On Monday 1 February, health care workers in Gauteng will roll up their sleeves for the first dose of the Covid-19 vaccine. Frontline workers will be first in a vaccine rollout that will eventually reach 10 million people in the province, officials said.
Speaking during a visit to the Nasrec Covid-19 facility in Johannesburg, Gauteng Provincial Medical Supplies CEO Dumisani Malele said the first batch of vaccines will arrive on Friday. Malele said the first batch will arrive by Friday.
“National [Health Department] has informed us that probably before the end of this week, we should be able to get our vaccine and our plan is to start the vaccinations by the 1st of February,” he said.
The rollout plan has three phases to decide the order in which citizens will get the all-important shot.
“The first phase will be the frontline health care workers, which we are estimating close to about 150-thousand health care workers, both in the public and the private sector,” said Malele. “In the first phase, we are going to use all our health care facilities to be able to vaccinate all the health care workers.”
Categories and tracking
Health care workers have further been divided into four categories according to priority.
Those who work with the incubation and ventilation of patients as well as those who collect specimens for Covid-19 testing will be in the first category.
In category two are workers in direct contact with known or suspected Covid-19 patients. Category three is for those in contact with patients who are not known or suspected to have Covid-19.
The fourth category is for all other health workers who have no contact with patients.
Each health worker assigned to administer vaccines will vaccinate at least 40 people each day, according to plans by the province. An electronic data capturing mechanism will be used to track who has received the vaccine.
“There will be a system where people will be registering to make sure that we vaccinate the correct people so that we don’t find a person who is not a health care worker being vaccinated,” explained Malele. “There will be a pre-registration where people who come at the vaccination sites would have made an appointment and pre-booked, and when they come, we will know that this is the person that is supposed to be vaccinated on that particular day.”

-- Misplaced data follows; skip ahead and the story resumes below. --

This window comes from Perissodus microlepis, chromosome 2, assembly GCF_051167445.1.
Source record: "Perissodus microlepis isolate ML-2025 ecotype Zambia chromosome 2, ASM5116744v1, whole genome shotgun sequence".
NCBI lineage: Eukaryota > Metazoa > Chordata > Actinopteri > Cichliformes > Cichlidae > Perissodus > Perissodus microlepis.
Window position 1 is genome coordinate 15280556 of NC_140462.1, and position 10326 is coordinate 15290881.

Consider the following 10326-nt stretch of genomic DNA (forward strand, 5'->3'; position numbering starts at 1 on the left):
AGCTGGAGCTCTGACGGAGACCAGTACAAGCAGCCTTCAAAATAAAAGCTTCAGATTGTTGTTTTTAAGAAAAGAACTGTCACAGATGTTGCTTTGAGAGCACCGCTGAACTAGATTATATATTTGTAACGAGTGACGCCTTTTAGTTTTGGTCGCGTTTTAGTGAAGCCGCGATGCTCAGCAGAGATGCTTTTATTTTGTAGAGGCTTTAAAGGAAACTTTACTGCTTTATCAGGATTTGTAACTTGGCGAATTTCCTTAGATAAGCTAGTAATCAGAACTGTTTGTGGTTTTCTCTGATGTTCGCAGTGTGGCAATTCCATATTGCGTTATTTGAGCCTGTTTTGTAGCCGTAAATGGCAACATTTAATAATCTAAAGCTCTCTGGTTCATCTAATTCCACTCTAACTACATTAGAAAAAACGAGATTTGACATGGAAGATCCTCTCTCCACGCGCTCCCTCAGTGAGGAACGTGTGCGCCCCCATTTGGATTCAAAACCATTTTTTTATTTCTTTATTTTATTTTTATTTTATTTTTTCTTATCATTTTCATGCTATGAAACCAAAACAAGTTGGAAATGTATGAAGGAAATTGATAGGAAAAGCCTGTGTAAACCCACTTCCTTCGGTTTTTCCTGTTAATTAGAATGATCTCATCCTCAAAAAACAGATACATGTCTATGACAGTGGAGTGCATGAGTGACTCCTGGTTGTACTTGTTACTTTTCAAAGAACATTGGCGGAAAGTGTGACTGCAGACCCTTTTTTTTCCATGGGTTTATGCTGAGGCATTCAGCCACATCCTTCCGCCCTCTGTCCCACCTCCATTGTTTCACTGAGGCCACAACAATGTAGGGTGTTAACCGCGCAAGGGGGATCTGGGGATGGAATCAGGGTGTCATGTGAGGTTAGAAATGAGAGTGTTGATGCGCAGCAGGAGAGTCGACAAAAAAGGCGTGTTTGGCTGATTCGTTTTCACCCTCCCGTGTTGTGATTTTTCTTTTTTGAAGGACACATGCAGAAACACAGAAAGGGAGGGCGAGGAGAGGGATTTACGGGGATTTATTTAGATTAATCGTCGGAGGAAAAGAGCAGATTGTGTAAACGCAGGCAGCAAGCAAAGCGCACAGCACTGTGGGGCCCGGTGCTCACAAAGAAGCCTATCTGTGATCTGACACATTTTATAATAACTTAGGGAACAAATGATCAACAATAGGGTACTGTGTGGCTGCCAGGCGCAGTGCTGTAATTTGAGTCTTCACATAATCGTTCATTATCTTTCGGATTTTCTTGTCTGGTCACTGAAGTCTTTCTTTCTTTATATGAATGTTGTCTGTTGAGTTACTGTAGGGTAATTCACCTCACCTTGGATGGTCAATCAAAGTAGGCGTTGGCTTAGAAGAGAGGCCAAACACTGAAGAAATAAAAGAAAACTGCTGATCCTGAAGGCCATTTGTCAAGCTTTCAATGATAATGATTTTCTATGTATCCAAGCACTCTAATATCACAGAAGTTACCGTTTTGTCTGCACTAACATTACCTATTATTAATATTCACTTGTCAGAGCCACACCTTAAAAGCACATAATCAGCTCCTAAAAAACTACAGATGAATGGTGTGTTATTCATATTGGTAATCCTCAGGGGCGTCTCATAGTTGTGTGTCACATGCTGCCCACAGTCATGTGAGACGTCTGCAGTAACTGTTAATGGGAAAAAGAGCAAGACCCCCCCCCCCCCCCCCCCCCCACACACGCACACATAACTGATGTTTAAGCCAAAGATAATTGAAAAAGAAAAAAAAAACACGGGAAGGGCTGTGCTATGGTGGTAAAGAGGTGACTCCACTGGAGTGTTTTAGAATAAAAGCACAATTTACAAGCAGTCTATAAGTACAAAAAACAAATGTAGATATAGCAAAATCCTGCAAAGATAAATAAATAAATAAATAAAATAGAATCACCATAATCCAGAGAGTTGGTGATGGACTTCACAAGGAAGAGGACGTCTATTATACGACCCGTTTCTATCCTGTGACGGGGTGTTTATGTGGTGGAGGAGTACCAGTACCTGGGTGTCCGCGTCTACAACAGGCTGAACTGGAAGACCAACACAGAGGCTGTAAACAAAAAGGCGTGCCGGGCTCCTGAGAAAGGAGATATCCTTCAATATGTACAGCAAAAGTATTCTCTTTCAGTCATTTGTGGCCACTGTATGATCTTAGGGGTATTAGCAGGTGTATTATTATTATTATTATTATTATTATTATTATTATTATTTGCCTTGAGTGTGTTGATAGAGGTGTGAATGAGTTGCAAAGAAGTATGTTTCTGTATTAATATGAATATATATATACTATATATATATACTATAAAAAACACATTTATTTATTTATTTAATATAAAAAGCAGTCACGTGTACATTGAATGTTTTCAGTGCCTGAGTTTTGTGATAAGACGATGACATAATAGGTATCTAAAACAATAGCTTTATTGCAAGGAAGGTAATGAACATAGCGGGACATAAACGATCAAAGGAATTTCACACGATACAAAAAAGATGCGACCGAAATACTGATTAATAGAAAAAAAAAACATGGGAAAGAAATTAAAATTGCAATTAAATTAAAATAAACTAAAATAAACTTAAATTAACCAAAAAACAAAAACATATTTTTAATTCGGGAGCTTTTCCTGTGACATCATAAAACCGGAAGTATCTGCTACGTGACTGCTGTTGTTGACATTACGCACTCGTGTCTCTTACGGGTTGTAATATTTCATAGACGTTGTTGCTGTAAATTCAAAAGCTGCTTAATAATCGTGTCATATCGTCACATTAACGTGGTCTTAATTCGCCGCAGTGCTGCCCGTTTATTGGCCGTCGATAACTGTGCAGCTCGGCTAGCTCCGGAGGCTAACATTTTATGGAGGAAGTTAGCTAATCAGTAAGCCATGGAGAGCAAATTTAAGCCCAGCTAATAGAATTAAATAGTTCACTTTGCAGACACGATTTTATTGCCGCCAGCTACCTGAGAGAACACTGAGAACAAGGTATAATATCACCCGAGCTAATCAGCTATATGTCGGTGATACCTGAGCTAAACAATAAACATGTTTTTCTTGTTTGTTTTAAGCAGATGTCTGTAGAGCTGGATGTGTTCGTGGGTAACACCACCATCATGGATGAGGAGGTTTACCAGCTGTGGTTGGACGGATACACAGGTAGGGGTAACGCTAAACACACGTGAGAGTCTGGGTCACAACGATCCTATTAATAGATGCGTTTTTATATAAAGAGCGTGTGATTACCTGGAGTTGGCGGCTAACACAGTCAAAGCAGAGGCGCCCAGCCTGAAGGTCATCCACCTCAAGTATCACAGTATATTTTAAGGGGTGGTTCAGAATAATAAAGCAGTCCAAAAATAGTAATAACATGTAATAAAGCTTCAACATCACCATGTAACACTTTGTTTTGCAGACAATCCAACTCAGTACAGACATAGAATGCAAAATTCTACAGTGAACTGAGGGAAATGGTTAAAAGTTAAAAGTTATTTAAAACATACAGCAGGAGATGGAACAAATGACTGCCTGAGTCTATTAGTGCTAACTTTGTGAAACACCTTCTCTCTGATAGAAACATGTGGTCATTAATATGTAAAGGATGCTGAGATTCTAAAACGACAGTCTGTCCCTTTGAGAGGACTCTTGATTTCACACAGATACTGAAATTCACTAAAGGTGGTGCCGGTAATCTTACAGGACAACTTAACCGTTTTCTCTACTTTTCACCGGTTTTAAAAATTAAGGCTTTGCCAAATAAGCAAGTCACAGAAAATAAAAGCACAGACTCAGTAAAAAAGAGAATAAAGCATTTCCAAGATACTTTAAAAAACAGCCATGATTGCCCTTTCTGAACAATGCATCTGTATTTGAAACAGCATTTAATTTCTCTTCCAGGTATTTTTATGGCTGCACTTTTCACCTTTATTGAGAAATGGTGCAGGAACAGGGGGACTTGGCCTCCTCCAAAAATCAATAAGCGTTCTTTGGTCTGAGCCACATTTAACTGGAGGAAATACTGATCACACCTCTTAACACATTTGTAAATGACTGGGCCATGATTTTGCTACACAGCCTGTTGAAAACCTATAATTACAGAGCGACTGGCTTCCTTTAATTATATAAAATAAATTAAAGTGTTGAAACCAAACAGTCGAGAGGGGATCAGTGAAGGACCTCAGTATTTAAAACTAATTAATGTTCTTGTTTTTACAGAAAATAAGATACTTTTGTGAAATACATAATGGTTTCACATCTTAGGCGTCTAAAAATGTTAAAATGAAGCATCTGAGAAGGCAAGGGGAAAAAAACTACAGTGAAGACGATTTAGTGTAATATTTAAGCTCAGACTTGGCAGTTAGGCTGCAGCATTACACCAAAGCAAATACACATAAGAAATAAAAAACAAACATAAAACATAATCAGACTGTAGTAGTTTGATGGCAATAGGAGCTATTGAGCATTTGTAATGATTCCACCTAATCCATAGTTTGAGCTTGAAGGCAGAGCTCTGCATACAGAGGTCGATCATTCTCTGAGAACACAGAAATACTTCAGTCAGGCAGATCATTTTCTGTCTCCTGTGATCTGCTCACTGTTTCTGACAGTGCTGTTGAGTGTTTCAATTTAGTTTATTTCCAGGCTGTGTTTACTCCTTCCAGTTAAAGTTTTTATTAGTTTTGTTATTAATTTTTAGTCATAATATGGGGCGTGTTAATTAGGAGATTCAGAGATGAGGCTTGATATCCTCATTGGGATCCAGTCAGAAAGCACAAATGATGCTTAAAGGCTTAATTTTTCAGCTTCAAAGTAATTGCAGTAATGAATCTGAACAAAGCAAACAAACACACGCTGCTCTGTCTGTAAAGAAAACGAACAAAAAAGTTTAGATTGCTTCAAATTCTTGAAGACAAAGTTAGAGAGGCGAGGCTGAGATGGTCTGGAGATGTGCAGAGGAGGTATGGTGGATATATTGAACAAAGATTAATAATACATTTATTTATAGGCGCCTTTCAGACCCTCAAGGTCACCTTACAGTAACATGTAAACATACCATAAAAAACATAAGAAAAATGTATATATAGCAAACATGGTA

Rich countries hoarding the vaccine
At the same time, President Cyril Ramaphosa has called on the developed world to refrain from hoarding vaccines.
“We are all not safe if some countries are vaccinating their people and some countries are not vaccinating,” President Ramaphosa told the World Economic Forum.
“Now, rich countries in the world are holding onto these vaccines. So, we’re saying, release the excess vaccines that you’ve ordered and hoarded.
— Reuters (@Reuters) January 26, 2021
“There’s just no need for a country, which perhaps has 40 million people, to acquire 120 million doses or even 160 million, yet the world needs access to those vaccines,” Ramaphosa said in virtual meeting of global leaders.
The president did not hold back as he raised concerns about vaccine nationalism during his virtual State of the World Address at the this year’s Davos Dialogues.
“The rich countries of the world went out and acquired large doses of vaccines from developers and manufacturers, and some countries have even gone beyond and acquired four times what their population needs,” he said.
They did this to the exclusion of countries in the world that also need the lifesaving Covid-19, Ramaphosa added.
But South Africa is not without fault. The country missed the opportunity to financially contribute to the research and development fund for vaccines.
Now, that vaccine are available, South Africa will have to pay more than twice as much as countries that contributed for the Oxford University/AstraZeneca’s Covid-19 vaccine. South Africa will have to pay the premium $5.25 per dose, while the European Union members will pay $2.16 per shot.
Juat imagine, imagine they increased production and access for us too in the Global South. They could.
We are on a path of disaster. https://t.co/oJFHp8jnww
— Fatima Hassan (@_HassanF) January 26, 2021
In mid-December, South Africa missed the crucial payment deadline to make a deposit to secure vaccines at lower prices. By the 15th December government had failed to underwrite the support of the Solidarity Fund, the philanthropic organisation backed by corporations and richest citizens. The fund undertook to make the R327 million or 15% of the R2.2 billion rand needed to cover its Covax process, but it needed government support.
Eventually Treasury managed to find R283 million and made the down payment to secure South Africa’s entry to the Covax facility. However, this payment was too late to contribute to the research fund, which would have secured the vaccine at much lower prices.
Update published 28 January 2021
This story has been updated as of the morning of January 28 2021. Health Minister Mkhize has updated the nation concerning the arrival of the first batch of Covid-19 vaccines. These will now only arrive on Monday 1 February.
Provincial Medical Supplies CEO Dumisani Malele told media on Tuesday 26 January that the vaccines were due to arrive on Friday with the first critical health workers receiving the vaccine on Monday 1 February. —Health-e News with SAnews.gov.za